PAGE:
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Nadal's likely sendoff among French Open storylines


There are a number of compelling storylines heading into this year's French Open, but no player will be under the microscope more than Rafael Nadal.

All eyes are on the Spanish legend as he seeks one final magical run on the courts of Roland Garros.

Here are five storylines to watch when the action begins in Paris.

Rafa's last dance

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Nadal's potential last season on the circuit has been disastrous. A combination of hip and abdominal injuries have sidelined the all-time great for the better part of the last two years. Even when Nadal's managed to play, the 22-time Grand Slam champ just doesn't have the speed to cover the court like he once did.

Nadal's 6-1, 6-3 second-round defeat to Hubert Hurkacz in Rome two weeks ago was his worst loss on clay since 2003 when he also took just four games off Gaston Gaudio at the Hamburg Open. The 37-year-old also failed to convert any of his seven break-point opportunities and committed 20 unforced errors, missing multiple drop-shot attempts.

Nobody knows how long Nadal will continue to play. But whatever transpires in the coming days won't tarnish his legacy. Nadal won 14 titles on the red clay in Paris and owns an astonishing 112-3 career record at Roland Garros. He didn't drop a single set in four of his championship runs. While it may not be the ending Nadal envisioned, perhaps it's fitting he goes out on the court he's become synonymous with.

Swiatek's bid for 3-peat

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Iga Swiatek would enter rarefied air with another Coupe Suzanne Lenglen. The Polish superstar would join Monica Seles and Justine Henin as the only women in the Open era to capture three straight French Open crowns. She'd also become the 10th woman overall to win at least four championships at Roland Garros.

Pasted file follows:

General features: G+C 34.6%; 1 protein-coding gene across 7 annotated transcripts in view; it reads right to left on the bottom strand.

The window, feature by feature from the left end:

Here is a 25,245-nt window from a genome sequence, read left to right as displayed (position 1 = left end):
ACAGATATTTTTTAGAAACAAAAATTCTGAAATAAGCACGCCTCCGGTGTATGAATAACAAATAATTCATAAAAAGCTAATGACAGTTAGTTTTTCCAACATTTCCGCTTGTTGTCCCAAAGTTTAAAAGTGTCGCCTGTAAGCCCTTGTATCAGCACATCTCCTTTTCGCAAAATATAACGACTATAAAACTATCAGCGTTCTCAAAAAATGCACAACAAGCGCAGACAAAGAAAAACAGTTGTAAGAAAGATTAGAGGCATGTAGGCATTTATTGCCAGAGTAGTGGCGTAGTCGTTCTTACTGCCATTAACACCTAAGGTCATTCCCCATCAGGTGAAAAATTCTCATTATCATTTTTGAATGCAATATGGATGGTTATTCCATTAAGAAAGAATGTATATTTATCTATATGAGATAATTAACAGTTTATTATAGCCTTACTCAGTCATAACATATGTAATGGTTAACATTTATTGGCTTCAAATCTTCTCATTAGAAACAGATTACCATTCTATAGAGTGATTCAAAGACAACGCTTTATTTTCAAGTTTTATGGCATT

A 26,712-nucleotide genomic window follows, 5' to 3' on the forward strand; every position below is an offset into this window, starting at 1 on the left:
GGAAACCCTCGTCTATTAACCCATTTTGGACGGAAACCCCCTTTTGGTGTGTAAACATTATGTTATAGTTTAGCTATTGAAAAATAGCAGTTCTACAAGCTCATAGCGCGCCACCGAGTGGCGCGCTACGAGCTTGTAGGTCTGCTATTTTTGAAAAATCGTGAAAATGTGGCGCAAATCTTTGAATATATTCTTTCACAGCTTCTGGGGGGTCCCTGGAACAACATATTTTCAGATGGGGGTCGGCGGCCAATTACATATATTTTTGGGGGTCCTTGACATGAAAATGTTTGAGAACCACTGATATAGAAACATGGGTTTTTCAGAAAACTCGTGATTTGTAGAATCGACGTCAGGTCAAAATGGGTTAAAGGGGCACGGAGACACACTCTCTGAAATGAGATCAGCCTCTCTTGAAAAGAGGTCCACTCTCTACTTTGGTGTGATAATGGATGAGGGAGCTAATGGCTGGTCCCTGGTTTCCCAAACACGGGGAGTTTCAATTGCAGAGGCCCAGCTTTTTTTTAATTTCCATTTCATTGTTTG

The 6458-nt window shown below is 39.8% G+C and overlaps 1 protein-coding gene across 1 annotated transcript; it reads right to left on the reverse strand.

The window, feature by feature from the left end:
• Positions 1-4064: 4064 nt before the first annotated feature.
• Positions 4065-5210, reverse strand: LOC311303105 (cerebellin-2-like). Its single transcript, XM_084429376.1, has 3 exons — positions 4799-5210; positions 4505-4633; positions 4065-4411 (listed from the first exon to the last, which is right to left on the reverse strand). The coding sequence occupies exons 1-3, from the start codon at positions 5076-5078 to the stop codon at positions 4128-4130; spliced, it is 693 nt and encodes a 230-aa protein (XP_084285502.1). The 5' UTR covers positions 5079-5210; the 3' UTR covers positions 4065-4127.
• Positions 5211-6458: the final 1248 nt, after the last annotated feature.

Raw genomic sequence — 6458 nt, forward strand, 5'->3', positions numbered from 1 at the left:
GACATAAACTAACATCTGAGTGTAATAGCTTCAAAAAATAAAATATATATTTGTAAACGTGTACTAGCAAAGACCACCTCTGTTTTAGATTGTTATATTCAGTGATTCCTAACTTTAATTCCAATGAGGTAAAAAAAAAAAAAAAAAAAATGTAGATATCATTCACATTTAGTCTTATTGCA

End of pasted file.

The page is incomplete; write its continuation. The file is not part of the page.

It's hard to bet against Swiatek given her strong history at the event and recent form. The World No. 1 enters the fortnight in Paris off back-to-back WTA 1000 titles in Madrid and Rome, becoming the first woman to complete the "dirt double" since Serena Williams in 2013.

Swiatek dropped just two sets during those tournament runs, which featured a pair of wins over Aryna Sabalenka and a straight-sets victory over Coco Gauff. Her superb movement is amplified even more on clay as she's mastered the ability to slide on the surface, quickly turning defense into offense.

Slumping Djokovic


Nobody will be surprised if Novak Djokovic wins his fourth French Open and a record-extending 25th major singles title overall. But genuine questions surround the World No. 1 heading into the season's second Grand Slam.

Nearly halfway through the campaign, Djokovic has yet to reach a tournament final. The Serbian superstar fell to then-123rd-ranked Luca Nardi in March at Indian Wells and was thoroughly outplayed in a 6-2, 6-3 loss to Alejandro Tabilo at the Italian Open that lasted just over an hour. Djokovic even split with Goran Ivanisevic following a five-year coaching partnership that produced nine majors.